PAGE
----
Friday, February 28, 2014

Review: Love Letters to the Dead by Ava Dellaira

Love Letters to the Dead
By: Ava Dellaira
Pub. Date: April 1, 2014
Publisher: Farrar, Strauss and Giroux
Pages: 323
Source: Netgalley

It begins as an assignment for English class: Write a letter to a dead person. Laurel chooses Kurt Cobain because her sister, May, loved him. And he died young, just like May did. Soon, Laurel has a notebook full of letters to people like Janis Joplin, Amy Winehouse, Amelia Earhart, Heath Ledger, and more; though she never gives a single one of them to her teacher. She writes about starting high school, navigating new friendships, falling in love for the first time, learning to live with her splintering family. And, finally, about the abuse she suffered while May was supposed to be looking out for her. Only then, once Laurel has written down the truth about what happened to herself, can she truly begin to accept what happened to May. And only when Laurel has begun to see her sister as the person she was; lovely and amazing and deeply flawed; can she begin to discover her own path.
I received this galley in exchange for an honest review. Thank you Netgalley and Macmillan Children's Publishing Group.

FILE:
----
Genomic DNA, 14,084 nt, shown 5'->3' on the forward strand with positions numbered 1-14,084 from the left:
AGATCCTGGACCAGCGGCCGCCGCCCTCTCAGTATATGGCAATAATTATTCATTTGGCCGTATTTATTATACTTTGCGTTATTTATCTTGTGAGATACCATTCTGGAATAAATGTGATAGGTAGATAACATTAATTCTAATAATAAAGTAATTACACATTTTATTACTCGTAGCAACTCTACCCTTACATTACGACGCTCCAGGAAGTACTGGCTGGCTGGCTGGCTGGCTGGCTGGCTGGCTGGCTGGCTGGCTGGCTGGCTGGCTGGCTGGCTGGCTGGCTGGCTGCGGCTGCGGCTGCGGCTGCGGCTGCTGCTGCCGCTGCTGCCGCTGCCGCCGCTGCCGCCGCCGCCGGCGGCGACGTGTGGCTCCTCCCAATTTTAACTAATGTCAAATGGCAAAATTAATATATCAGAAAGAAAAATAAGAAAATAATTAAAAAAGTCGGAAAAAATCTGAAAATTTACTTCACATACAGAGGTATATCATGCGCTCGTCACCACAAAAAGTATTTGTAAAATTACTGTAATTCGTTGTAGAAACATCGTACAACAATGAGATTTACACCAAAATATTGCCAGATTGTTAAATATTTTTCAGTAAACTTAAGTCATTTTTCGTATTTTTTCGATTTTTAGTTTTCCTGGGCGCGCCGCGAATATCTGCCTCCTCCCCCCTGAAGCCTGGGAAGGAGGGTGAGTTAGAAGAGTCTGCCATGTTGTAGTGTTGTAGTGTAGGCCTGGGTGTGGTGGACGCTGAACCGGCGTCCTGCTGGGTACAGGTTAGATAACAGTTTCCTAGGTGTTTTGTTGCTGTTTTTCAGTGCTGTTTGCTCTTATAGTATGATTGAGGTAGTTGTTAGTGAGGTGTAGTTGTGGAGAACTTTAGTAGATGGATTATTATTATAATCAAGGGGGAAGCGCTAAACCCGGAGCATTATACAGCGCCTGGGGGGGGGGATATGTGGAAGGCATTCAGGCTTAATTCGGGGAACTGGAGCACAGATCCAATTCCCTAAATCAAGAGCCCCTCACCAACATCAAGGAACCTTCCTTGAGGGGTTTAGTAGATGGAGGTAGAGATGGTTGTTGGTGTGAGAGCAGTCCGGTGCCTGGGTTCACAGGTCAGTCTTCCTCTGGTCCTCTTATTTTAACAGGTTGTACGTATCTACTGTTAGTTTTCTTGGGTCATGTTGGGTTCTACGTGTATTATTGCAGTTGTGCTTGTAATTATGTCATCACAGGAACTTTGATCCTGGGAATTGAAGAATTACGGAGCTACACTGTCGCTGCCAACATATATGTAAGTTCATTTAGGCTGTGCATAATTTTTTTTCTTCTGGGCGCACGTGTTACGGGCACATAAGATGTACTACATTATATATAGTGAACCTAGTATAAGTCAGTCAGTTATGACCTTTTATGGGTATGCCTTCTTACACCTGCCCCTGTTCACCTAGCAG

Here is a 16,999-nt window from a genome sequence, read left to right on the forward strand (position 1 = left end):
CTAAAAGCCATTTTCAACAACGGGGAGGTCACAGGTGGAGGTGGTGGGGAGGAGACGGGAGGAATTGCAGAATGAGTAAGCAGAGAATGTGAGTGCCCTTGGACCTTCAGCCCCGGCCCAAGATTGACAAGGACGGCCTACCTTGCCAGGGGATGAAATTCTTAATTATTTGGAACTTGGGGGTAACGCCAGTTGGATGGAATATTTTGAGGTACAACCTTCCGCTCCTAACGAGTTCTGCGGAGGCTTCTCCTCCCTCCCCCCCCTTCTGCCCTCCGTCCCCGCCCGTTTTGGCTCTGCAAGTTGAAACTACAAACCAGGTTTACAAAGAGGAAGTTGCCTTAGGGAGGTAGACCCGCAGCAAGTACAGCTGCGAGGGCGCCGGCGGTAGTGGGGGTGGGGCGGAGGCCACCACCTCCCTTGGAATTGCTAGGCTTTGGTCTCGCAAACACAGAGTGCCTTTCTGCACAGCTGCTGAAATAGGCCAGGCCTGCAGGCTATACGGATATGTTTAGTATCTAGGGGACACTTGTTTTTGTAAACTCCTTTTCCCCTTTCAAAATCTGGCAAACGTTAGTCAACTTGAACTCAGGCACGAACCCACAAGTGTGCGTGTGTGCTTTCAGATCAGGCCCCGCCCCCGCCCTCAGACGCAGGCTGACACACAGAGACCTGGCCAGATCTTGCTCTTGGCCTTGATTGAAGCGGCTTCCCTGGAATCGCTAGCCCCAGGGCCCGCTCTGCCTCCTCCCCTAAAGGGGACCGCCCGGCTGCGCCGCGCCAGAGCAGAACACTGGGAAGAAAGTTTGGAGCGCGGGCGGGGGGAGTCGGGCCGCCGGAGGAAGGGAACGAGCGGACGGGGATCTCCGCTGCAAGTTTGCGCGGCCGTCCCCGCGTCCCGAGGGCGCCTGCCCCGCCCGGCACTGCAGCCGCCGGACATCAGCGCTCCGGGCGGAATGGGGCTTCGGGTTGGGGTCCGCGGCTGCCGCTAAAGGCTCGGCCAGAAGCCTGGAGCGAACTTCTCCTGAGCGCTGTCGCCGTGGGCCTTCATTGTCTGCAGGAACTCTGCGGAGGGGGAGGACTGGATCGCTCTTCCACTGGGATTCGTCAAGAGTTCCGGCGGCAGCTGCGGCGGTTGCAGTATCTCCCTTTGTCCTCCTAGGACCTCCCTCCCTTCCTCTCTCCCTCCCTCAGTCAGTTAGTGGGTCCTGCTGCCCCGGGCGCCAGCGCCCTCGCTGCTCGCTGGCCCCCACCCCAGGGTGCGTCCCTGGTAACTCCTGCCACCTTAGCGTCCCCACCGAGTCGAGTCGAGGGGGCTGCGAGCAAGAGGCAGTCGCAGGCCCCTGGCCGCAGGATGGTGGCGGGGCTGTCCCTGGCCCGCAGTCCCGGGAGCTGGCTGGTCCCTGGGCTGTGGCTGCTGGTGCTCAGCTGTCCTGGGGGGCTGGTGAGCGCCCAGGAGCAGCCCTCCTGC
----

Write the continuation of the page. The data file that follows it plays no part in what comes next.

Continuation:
Love Letters to the Dead has the most interesting concept in YA that I have ever heard. It's about a girl named Laurel that starts writing letters to many different dead celebrities, including Kurt Cobain, Heath Ledger and River Phoenix. They were all people who died before their time, just like her sister. Through writing these letters, Laurel is dealing with her sisters death and everything that goes with that. Her voice was very real and relatable, and it was very easy to connect with her. While I enjoyed the characters, I wasn't the biggest fan of the story after a while.

The first 75 pages or so I was completely hooked. But then I started to get really bored. It all seemed really repetitive. I can't really put my finger on it, but I know that I wanted more. More what, I am not sure, but just more.

I did enjoy learning about Laurel's dad, Aunt, and mother. I could not stand her mom, and I felt so bad for Laurel because of it. Laurel was so young, and she has had to deal with so many things. Reading her story was heartbreaking. She did have a wonderful support system in the form of her friends, and I was happy that there was light in her life too.

While I wasn't the biggest fan of Love Letters to the Dead, I have heard many others raving about how amazing this book is, so I would still recommend it!

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